Beef Short Ribs in Red Wine

Beef Short Rib Recipe

I grew up eating braised meat.  I don’t think it mattered what time of year it was, but at some point during each month, and usually on the weekend, my mom would make what she called a roast.  Although we don’t have them as frequently, it is something we enjoy.

Essentially, braising involves cooking in liquid — but there’s more to it than just putting a piece of meat in a pot and covering it with water.  Well, if you want it to taste satisfying, that is.  There are some basic steps to take when braising:  1)  Choose the right cut of meat; 2)  Brown seasoned meat on all sides in a bit of fat; 3) Brown the aromatics;  and 4) Add the liquid and cook low and slow.

At the expense of sounding like Alton Brown without the scowl, all four of the steps I mentioned are very important, and if one of them is left out, then you’ll end up with a grey chunk o’ meat — not very appetizing.

The nice thing about braising is that the best cuts of meat to use are those which are tough —    which translates to less expensive.  Easy on the wallet.  Cheap.  They’re all the parts of the animal that get the most exercise.  Chuck was my mother’s cut of choice, but a rump or brisket are also great.  Short ribs are another perfect choice for braising.  They’re squarish cuts of beef that include a portion of bone (ribs, right?) and usually come three to four in a pack depending on their size.

When I think of short ribs, I think of gravy and wide, flat noodles.  Completely delicious!

This recipe is an adaptation of a recipe from The Martha Stewart Living Cookbook


Beef Short Ribs in Wine Recipe


3 T extra virgin olive oil
8 good-sized short ribs (3″ square)
salt & pepper
1 bay leaf
1 T fresh rosemary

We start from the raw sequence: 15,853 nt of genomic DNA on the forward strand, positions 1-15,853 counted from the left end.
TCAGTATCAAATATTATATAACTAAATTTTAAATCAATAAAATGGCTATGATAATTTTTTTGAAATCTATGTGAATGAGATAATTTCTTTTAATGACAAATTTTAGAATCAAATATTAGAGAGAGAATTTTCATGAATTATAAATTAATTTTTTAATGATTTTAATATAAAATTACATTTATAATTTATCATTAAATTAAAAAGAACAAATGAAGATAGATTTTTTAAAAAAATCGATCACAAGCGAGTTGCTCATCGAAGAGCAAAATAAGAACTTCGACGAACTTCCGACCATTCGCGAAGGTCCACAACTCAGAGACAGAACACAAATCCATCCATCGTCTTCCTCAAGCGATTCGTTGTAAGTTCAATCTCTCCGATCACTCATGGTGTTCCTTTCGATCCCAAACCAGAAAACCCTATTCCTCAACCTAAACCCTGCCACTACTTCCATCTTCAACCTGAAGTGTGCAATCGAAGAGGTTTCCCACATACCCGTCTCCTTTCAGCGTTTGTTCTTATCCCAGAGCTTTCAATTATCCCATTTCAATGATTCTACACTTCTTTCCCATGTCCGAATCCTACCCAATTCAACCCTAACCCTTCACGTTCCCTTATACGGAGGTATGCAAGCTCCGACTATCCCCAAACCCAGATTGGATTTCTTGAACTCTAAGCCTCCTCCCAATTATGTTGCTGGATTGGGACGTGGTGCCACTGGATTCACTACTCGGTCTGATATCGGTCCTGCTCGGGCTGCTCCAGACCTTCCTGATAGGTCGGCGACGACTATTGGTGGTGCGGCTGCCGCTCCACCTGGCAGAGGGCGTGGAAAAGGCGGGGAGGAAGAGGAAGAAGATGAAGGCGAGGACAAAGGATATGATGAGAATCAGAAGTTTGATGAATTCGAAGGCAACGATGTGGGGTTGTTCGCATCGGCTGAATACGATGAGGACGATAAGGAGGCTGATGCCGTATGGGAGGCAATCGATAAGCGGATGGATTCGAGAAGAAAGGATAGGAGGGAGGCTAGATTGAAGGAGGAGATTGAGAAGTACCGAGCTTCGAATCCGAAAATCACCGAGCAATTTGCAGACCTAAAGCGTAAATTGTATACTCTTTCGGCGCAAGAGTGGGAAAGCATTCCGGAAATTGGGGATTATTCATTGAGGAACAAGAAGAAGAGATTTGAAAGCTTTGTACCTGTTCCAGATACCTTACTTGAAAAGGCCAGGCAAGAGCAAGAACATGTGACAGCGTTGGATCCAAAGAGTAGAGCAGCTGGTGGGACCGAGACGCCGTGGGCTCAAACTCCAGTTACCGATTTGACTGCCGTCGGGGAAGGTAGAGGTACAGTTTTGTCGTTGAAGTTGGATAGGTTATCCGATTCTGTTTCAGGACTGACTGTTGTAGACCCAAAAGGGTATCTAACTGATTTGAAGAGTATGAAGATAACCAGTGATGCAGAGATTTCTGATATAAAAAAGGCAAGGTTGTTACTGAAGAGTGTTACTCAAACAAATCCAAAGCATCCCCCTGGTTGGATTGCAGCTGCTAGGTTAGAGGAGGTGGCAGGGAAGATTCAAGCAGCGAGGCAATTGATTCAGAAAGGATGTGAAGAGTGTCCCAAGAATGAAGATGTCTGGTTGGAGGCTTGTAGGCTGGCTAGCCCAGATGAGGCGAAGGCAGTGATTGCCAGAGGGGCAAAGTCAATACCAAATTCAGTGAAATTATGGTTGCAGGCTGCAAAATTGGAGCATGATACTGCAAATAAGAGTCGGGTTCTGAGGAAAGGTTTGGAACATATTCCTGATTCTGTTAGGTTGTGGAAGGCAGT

1 tsp. fresh thyme
2 sprigs parsley
2 medium carrots, chopped
2 celery stalks, chopped
1 onion, chopped
2 shallots, diced
1 T flour
1 T tomato paste
1/2 c. ruby port
2 c. red wine
6-8 cloves garlic, peeled
3-1/2 c. veal or beef stock
3 c. mushrooms
flat egg noodles


  1. Preheat oven to 275 degrees F.
  2. Sprinkle all surfaces of the beef with salt and pepper.
  3. In a Dutch oven or large lidded, oven proof pot, heat 2 T of the olive oil and brown the short ribs, turning each to make sure a nice, rich color is achieved on each side.
  4. Remove the ribs to a bowl as they finish browning before adding the remainder.
  5. After all the ribs have been browned, add the remaining 1 T of olive oil with the carrots, celery, onions, and shallots to the pot.
  6. Over medium heat, cook, stirring frequently until veggies have begun to soften, about 8-10 minutes.
  7. Stir in the flour and tomato paste, mixing well for about 1 minute.
  8. Add the port and stir, scraping the brown coating from the bottom of the pan.
  9. Add the red wine and allow to simmer until the liquid is reduced, 10-15 minutes.
  10. Add the garlic cloves, veal stock, herbs, and short ribs with juices to the pot and return to a simmer.